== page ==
Problem: You’ve booked a two hour event from a client who is planning a party with 35 guests who will need face painting. While you’re in the midst of the reservation process, she sends you a quick email. Could you provide balloon twisting for the 35 children during the two hours as well without bringing in a second artist? You feel a twinge of concern and send her a quick message explaining that it’s not possible for you to do both face painting and balloon twisting for so many children during the available time. Your concern goes up a notch when you get her response. “Why?”
Solution: Your first thought might be to reply that it’s because you don’t have four arms and two brains, but realizing this is a common problem face painters and balloon twisters encounter will help you (hopefully) stay calm. It’s more likely to be a question you receive from clients who have never incorporated either type of entertainment into their parties in the past, and while it will require a little of your time, there is only one way to address it. If the client doesn’t understand or take your word for what you can do in an hour’s time, you have to give him a breakdown of exactly what you do and how much time it takes to do it per child so the client will understand.
The husband of a friend of mine was a chef, and when he catered events, he would run into this issue as well. Clients couldn’t understand the time constraints involved in moving 200 people through a buffet line until he or his wife broke it down for them as a per person amount. When he did, the client would have an “ah ha!” moment, and they could proceed to plan the event.
For face painters, the breakdown for time is something like the following:
• 30 seconds to get the child settled in the chair
• 30 seconds for the child to explain what he or she would like
• 3 minutes for face painting
• 30 seconds to see the mirror and climb down
You can subtract time for simple designs or add time for more elaborate ones or for parents who insist that the child sits in the chair while they take a few quick photos. Either way, you’re looking at approximately 4 to 5 minutes per child for most designs at most parties. For high volume events, you can omit the mirror moment (although most artists hate to do this) by hanging one elsewhere for kids to view their design.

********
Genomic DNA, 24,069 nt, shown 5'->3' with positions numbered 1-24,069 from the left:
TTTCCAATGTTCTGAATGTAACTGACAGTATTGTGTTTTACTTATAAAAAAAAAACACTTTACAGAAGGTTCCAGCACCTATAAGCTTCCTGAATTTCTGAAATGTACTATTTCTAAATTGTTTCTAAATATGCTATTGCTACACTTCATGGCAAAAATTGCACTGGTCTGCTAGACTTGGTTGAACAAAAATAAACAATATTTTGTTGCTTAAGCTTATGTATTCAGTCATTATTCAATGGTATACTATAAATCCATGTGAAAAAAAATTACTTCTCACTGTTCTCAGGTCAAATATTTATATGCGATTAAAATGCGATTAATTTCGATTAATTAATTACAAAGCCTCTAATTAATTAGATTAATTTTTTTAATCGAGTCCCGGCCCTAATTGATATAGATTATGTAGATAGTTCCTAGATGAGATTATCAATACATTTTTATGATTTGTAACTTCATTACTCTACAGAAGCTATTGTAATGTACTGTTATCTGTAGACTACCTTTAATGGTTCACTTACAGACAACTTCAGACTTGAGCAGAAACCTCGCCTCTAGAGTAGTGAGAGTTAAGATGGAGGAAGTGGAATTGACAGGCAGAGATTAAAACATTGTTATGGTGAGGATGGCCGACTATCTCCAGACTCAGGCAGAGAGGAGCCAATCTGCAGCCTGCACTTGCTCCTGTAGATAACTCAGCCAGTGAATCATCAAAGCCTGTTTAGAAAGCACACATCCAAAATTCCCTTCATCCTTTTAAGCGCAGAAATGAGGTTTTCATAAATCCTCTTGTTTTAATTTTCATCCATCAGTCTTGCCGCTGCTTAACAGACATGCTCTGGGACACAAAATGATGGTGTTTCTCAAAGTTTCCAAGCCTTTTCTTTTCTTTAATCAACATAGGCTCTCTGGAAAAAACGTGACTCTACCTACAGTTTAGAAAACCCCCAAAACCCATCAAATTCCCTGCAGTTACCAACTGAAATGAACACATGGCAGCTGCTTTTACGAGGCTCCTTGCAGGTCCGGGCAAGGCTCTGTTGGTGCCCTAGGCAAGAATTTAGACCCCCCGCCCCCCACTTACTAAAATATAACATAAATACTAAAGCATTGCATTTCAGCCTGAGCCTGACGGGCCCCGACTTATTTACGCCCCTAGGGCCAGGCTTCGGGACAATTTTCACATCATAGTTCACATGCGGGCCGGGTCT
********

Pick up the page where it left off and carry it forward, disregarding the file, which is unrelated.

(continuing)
Keep in mind that other issues, such as unattended children causing disruption in the line, will also slow you down. If kids get out of hand behind me, I stop painting and tell them that the rowdier they are, the slower I paint. If they’re too much of a distraction or are endangering others or my equipment, I make them leave the line and return with a parent in order to be painted.
There will always be the temptation to compromise what you know you can do in an hour’s time to get bookings, but it’s better to let a booking go than to place yourself in a position to do your job badly, because that can hurt your reputation and your ability to engage future clients.
Giving a client a breakdown of time per person will definitely help him understand what you can do and why, but in the end, only accept the jobs you’re confident you can do well, not only for your own sake, but also for the sake of your client’s event.
Beth MacKinney is the owner of and primary face painter for Face Paint Pizzazz in the NW Chicago suburbs. Stop by Clownantics.com for more of her face painting tutorials, and if you’re on Facebook, join the Facepaint.com Challenge Group to showcase your artwork and have a chance to win a store credit for each week’s challenge theme!
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